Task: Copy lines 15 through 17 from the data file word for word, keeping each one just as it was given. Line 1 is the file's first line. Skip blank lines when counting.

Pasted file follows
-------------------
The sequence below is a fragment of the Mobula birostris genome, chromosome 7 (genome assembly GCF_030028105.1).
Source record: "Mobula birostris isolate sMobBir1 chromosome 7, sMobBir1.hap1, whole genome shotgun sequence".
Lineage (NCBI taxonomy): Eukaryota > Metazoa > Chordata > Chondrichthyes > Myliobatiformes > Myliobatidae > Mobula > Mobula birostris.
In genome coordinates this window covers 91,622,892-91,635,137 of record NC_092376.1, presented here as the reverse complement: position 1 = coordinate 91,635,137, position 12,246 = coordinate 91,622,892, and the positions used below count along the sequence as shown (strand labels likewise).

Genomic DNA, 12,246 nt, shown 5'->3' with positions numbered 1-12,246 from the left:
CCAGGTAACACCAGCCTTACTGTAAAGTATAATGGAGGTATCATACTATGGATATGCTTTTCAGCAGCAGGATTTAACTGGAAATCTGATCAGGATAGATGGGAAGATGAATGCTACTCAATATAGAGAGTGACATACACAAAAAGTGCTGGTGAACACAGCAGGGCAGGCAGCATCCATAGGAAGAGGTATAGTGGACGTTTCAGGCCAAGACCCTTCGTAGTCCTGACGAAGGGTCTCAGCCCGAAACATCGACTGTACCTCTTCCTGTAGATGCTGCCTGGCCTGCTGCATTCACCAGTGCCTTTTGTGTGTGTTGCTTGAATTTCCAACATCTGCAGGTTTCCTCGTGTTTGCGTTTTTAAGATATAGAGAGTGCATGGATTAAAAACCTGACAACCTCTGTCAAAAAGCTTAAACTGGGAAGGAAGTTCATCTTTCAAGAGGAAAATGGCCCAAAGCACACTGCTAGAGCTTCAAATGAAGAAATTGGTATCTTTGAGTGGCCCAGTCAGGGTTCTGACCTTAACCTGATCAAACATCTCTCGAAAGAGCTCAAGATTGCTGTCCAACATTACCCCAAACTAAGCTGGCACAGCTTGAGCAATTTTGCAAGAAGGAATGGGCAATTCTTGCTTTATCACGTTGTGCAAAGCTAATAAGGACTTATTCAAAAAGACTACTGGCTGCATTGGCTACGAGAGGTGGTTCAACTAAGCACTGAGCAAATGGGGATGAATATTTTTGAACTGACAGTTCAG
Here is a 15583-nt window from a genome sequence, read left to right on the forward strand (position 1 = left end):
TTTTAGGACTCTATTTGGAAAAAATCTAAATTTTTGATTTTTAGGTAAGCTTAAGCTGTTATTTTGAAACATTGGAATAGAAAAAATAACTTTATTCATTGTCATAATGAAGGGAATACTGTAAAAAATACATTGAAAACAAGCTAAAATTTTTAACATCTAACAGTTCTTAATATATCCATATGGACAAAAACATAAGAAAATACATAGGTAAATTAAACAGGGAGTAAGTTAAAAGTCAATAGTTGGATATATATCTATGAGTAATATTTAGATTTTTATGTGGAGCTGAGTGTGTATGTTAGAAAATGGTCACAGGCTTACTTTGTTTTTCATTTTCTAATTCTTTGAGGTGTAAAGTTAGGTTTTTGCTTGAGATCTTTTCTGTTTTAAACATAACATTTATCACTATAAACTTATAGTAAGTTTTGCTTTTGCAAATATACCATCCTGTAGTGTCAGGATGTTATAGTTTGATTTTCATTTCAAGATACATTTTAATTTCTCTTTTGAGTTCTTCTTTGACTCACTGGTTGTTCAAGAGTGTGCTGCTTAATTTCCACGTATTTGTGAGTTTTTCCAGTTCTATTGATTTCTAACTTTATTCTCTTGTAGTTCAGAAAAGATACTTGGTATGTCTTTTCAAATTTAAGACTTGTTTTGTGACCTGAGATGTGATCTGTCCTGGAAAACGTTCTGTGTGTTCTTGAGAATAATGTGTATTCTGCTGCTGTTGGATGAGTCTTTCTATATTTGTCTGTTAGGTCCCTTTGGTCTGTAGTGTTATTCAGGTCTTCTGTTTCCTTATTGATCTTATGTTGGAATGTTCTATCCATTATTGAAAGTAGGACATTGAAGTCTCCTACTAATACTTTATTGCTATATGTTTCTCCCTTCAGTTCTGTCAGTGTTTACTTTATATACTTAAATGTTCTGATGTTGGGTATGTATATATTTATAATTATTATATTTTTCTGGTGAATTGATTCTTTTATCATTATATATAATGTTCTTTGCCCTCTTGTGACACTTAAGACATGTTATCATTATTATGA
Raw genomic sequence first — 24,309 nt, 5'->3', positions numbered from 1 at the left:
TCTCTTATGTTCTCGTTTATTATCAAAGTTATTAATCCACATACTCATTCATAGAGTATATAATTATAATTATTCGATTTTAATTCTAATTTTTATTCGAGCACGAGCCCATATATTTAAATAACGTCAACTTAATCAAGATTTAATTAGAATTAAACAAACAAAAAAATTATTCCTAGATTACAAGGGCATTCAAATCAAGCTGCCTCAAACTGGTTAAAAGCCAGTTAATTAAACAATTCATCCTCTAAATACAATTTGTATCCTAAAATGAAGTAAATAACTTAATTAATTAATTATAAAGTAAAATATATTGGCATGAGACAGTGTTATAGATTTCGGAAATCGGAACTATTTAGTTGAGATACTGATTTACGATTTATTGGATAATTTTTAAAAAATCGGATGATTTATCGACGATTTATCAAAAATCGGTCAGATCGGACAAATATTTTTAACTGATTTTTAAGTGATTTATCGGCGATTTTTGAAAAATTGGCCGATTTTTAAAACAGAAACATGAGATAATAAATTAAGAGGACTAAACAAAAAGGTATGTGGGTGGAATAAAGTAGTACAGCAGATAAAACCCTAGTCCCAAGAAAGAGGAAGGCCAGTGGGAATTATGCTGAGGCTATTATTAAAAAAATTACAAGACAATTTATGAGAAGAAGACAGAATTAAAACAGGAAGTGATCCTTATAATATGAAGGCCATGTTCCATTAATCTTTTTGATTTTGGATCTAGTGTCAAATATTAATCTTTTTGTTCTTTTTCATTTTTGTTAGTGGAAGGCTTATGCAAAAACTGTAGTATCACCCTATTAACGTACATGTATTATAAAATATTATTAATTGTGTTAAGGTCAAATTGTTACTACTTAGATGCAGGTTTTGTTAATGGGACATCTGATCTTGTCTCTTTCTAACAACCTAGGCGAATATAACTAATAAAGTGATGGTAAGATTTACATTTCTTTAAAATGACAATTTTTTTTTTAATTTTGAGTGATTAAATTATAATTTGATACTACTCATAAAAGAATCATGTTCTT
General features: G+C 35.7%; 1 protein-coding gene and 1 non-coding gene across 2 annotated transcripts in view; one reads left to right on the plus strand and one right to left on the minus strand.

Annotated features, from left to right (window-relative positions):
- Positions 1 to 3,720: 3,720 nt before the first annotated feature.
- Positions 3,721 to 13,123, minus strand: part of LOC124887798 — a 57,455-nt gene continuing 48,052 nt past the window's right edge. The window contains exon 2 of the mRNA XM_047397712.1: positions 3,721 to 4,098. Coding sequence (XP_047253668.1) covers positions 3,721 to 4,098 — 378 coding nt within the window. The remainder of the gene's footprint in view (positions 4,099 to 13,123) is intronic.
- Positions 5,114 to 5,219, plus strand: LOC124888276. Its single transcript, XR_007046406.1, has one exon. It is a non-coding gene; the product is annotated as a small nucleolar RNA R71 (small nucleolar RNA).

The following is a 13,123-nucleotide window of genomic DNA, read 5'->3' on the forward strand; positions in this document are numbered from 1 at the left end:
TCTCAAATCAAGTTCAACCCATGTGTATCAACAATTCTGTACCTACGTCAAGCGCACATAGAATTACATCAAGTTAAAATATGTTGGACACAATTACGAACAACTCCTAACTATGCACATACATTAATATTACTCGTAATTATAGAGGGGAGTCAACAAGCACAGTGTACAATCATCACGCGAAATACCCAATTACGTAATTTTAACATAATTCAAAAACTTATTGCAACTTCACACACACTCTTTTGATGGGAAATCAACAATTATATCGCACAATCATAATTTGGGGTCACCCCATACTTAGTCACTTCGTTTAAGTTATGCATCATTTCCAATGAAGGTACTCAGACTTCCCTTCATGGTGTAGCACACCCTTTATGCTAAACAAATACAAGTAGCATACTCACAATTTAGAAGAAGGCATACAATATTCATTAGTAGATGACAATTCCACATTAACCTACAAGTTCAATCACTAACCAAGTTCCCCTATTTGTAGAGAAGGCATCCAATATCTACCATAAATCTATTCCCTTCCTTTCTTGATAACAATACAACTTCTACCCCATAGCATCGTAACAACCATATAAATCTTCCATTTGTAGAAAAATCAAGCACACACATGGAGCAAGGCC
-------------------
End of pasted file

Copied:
- Positions 5,114 to 5,219, plus strand: LOC124888276. Its single transcript, XR_007046406.1, has one exon. It is a non-coding gene; the product is annotated as a small nucleolar RNA R71 (small nucleolar RNA).

The following is a 13,123-nucleotide window of genomic DNA, read 5'->3' on the forward strand; positions in this document are numbered from 1 at the left end:
TCTCAAATCAAGTTCAACCCATGTGTATCAACAATTCTGTACCTACGTCAAGCGCACATAGAATTACATCAAGTTAAAATATGTTGGACACAATTACGAACAACTCCTAACTATGCACATACATTAATATTACTCGTAATTATAGAGGGGAGTCAACAAGCACAGTGTACAATCATCACGCGAAATACCCAATTACGTAATTTTAACATAATTCAAAAACTTATTGCAACTTCACACACACTCTTTTGATGGGAAATCAACAATTATATCGCACAATCATAATTTGGGGTCACCCCATACTTAGTCACTTCGTTTAAGTTATGCATCATTTCCAATGAAGGTACTCAGACTTCCCTTCATGGTGTAGCACACCCTTTATGCTAAACAAATACAAGTAGCATACTCACAATTTAGAAGAAGGCATACAATATTCATTAGTAGATGACAATTCCACATTAACCTACAAGTTCAATCACTAACCAAGTTCCCCTATTTGTAGAGAAGGCATCCAATATCTACCATAAATCTATTCCCTTCCTTTCTTGATAACAATACAACTTCTACCCCATAGCATCGTAACAACCATATAAATCTTCCATTTGTAGAAAAATCAAGCACACACATGGAGCAAGGCC